“What I’m saying is, don’t delude yourself that the powerful cultural values that wrecked the lives of so many of my classmates have vanished from the earth.”
Nora Ephron is the writer and filmmaker that brought us such classics as When Harry Met Sally, Julie and Julia and Silkwood. So, we would expect sharp wit combined with humour and this speech delivers both. Ephron goes further in her delivery of a compelling feminist message and a warning to the graduating class of Wellesley College in 1996.
Let the stories do the work
In the first two-thirds of this speech Nora Ephron builds connection and credibility with her audience. Not by telling them why they should listen, but by showing them. Stringing together a series of anecdotes about her time at Wellesley serves to show us that she knows of what she speaks. These are well-crafted windows into her experience using the poignant evocative language of a writer and movie-maker:
I went to see my class dean and she said to me, “Let me give you some advice. You’ve worked so hard at Wellesley, when you marry, take a year off. Devote yourself to your husband and your marriage.” Of course it was stunning piece of advice to give me because I’d always intended to work after college. My mother was a career woman, and all of us, her four daughters, grew up understanding that the question, “What do you want to be when you grow up?” was as valid for girls as for boys. Take a year off being a wife. I always wondered what I was supposed to do in that year. Iron?
Select a theme and create a structure
Often a speech is aided by the use of structure. This can help keep the speaker and the audience on track. In this case, Nora Ephron uses a comedic hook, in reference too her own time at the college back in the early ’60s. Repeatedly posing the rhetorical question ‘how long ago was it?’ she sets up a series of vignettes, sharing her memories of life in the college for the previous generation. She returns to the device to aid her structure throughout the first part of the speech. An organising structure like this can bring order to your narrative.
How long ago was it? It was so long ago that while I was here, Wellesley actually threw six young women out for lesbianism. It was so long ago that we had curfews. It was so long ago that if you had a boy in your room, you had to leave the door open six inches, and if you closed the door you had to put a sock on the doorknob.
Then the same device is used to increase the seriousness:
How long ago? If you needed an abortion, you drove to a gas station in Union, New Jersey, with $500 in cash in an envelope and you were taken, blindfolded, to a motel room and operated on without an anesthetic.
How long ago was it? It was so long ago that among the things that I honestly cannot conceive of life without, that had not yet been invented: panty hose, lattes, Advil, pasta (there was no pasta then, there was only spaghetti and macaroni)—I sit here writing this speech on a computer next to a touch tone phone with an answering machine and a Rolodex, there are several CDs on my desk, a bottle of Snapple, there are felt-tip pens and an electric pencil sharpener… well, you get the point, it was a long time ago.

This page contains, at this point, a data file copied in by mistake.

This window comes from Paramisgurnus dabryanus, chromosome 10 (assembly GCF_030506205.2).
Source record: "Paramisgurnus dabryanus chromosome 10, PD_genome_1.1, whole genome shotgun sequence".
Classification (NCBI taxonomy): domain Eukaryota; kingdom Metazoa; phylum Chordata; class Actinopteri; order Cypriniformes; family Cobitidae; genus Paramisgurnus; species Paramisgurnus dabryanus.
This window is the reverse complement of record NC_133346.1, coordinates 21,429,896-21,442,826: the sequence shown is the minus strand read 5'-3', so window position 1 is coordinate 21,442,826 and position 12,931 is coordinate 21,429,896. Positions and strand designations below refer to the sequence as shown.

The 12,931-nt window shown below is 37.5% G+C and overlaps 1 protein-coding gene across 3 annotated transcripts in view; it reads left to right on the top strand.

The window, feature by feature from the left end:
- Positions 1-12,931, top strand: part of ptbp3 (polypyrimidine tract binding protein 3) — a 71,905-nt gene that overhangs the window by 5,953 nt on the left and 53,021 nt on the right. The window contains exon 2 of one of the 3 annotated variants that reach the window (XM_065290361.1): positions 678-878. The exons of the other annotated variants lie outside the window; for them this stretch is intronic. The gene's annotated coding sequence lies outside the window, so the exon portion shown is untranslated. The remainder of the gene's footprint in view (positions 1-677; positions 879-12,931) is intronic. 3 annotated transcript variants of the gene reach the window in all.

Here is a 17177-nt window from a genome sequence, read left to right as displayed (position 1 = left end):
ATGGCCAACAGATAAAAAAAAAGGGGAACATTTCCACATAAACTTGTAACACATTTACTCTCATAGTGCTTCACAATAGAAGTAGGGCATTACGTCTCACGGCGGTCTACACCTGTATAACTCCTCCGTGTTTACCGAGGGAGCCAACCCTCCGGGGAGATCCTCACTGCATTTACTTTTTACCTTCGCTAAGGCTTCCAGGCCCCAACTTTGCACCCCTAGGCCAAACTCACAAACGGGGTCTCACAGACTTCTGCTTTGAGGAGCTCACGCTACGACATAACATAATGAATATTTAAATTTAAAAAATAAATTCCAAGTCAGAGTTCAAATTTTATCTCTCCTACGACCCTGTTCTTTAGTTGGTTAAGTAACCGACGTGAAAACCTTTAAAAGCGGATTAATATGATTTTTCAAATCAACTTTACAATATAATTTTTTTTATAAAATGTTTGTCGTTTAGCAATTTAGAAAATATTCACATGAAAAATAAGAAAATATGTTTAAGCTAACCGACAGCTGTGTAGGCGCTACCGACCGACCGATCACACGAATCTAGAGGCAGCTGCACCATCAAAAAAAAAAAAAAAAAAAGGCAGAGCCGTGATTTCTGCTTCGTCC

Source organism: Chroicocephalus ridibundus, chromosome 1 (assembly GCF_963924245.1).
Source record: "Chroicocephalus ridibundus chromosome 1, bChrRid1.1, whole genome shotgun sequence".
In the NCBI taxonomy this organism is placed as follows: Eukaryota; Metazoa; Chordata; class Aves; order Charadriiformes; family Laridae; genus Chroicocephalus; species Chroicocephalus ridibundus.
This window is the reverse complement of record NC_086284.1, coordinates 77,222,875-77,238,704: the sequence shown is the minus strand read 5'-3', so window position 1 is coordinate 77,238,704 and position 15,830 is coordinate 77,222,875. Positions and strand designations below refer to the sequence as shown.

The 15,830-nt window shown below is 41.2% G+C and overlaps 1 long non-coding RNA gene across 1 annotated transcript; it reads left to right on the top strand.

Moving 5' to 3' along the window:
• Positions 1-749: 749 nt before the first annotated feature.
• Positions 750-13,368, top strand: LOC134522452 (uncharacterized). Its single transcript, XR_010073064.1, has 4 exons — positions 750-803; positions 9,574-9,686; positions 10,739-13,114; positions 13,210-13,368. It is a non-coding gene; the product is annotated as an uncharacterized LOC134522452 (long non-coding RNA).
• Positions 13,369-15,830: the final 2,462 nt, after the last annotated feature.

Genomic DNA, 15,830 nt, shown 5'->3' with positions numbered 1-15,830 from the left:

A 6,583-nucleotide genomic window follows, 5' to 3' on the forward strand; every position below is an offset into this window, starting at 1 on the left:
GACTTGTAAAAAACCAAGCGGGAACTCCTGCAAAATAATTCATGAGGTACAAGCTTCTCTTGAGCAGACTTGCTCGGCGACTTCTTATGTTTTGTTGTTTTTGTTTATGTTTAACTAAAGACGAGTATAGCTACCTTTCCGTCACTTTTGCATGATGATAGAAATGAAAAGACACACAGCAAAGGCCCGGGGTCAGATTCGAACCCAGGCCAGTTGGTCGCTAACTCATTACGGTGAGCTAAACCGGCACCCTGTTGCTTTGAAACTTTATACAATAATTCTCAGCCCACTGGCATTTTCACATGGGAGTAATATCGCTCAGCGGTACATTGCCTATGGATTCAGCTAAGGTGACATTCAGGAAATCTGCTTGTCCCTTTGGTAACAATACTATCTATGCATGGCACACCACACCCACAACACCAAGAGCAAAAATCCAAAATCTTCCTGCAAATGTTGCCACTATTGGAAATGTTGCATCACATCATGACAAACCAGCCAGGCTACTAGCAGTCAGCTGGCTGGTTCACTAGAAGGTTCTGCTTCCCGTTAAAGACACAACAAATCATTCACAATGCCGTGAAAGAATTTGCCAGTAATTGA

Use contrast to help land a serious message
After the amusing anecdotes and interesting insights, Ms Ephron comes to her central point. This is a serious message, and though slightly preachy, it works. The contrast with the humourous endearing part of speech is strong. The change of pace makes the audience lean forward and listen up. When she changes gears her language and pace also shifts. Note the subtle shift in pace and intensity when she delivers this part:
Understand: Every attack on Hillary Clinton for not knowing her place is an attack on you. Underneath almost all those attacks are the words: Get back, get back to where you once belonged. When Elizabeth Dole pretends that she isn’t serious about her career, that is an attack on you. The acquittal of O.J. Simpson is an attack on you. Any move to limit abortion rights is an attack on you—whether or not you believe in abortion. The fact that Clarence Thomas is sitting on the Supreme Court today is an attack on you.
Above all, be the heroine of your life, not the victim.
At the conclusion of the speech, Nora Ephron manages to lift the mood. Changing tone again she shifts to a final piece of advice that is empowering and appropriate for the audience and the occasion:
Whatever you choose, however many roads you travel, I hope that you choose not to be a lady. I hope you will find some way to break the rules and make a little trouble out there. And I also hope that you will choose to make some of that trouble on behalf of women. Thank you. Good luck. The first act of your life is over. Welcome to the best years of your lives.
Here is the video of Nora Ephron’s commencement address at Wellesley College in 1996:
A Speech a Week Series
Words have the power to change the world. Speeches are used by leaders, revolutionaries and evangelists to persuade people to think differently, to feel something new and to behave in remarkable ways.
In this series we will examine one notable speech per week. We hope to cast a wide net – including politicians, business leaders, preachers, entertainers and philosophers. These articles will consider matters of content and style to uncover the secrets of oratorical success.
By examing the components of speechcraft we can improve our own powers of persuasion. We will come to appreciate the craft of eloquence – guarding against silver-tongued miscreants whilst gradually building our own expressive capability.
If you would like to contribute to the series by suggesting a speech, please send us a message via the mojologic website.